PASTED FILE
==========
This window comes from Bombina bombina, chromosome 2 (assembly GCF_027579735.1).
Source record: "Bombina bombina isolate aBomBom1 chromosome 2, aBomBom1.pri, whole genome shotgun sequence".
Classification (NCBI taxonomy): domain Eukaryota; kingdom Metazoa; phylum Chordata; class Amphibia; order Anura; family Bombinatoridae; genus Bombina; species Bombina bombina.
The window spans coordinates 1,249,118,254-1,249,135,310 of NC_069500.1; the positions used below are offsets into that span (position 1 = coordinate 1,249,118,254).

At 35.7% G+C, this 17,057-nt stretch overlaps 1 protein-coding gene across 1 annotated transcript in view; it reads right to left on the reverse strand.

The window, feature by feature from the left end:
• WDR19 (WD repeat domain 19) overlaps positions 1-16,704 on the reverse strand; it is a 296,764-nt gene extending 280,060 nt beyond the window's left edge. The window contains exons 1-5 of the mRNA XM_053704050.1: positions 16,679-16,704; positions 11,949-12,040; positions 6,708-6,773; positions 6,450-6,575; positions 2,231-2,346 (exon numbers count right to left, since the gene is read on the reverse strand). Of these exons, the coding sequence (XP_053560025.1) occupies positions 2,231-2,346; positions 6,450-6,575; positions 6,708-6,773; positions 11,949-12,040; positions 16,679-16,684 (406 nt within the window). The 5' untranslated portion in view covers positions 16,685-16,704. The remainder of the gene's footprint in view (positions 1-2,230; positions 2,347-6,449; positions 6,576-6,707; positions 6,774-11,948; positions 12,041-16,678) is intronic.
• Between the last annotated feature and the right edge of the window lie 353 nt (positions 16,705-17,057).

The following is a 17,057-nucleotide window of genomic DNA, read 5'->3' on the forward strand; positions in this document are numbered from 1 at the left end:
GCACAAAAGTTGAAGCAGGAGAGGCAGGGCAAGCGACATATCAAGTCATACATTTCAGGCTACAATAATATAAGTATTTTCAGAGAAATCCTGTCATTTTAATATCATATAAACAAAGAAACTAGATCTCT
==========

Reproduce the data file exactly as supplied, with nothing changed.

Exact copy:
This window comes from Bombina bombina, chromosome 2 (assembly GCF_027579735.1).
Source record: "Bombina bombina isolate aBomBom1 chromosome 2, aBomBom1.pri, whole genome shotgun sequence".
Classification (NCBI taxonomy): domain Eukaryota; kingdom Metazoa; phylum Chordata; class Amphibia; order Anura; family Bombinatoridae; genus Bombina; species Bombina bombina.
The window spans coordinates 1,249,118,254-1,249,135,310 of NC_069500.1; the positions used below are offsets into that span (position 1 = coordinate 1,249,118,254).

At 35.7% G+C, this 17,057-nt stretch overlaps 1 protein-coding gene across 1 annotated transcript in view; it reads right to left on the reverse strand.

The window, feature by feature from the left end:
• WDR19 (WD repeat domain 19) overlaps positions 1-16,704 on the reverse strand; it is a 296,764-nt gene extending 280,060 nt beyond the window's left edge. The window contains exons 1-5 of the mRNA XM_053704050.1: positions 16,679-16,704; positions 11,949-12,040; positions 6,708-6,773; positions 6,450-6,575; positions 2,231-2,346 (exon numbers count right to left, since the gene is read on the reverse strand). Of these exons, the coding sequence (XP_053560025.1) occupies positions 2,231-2,346; positions 6,450-6,575; positions 6,708-6,773; positions 11,949-12,040; positions 16,679-16,684 (406 nt within the window). The 5' untranslated portion in view covers positions 16,685-16,704. The remainder of the gene's footprint in view (positions 1-2,230; positions 2,347-6,449; positions 6,576-6,707; positions 6,774-11,948; positions 12,041-16,678) is intronic.
• Between the last annotated feature and the right edge of the window lie 353 nt (positions 16,705-17,057).

The following is a 17,057-nucleotide window of genomic DNA, read 5'->3' on the forward strand; positions in this document are numbered from 1 at the left end:
GCACAAAAGTTGAAGCAGGAGAGGCAGGGCAAGCGACATATCAAGTCATACATTTCAGGCTACAATAATATAAGTATTTTCAGAGAAATCCTGTCATTTTAATATCATATAAACAAAGAAACTAGATCTCT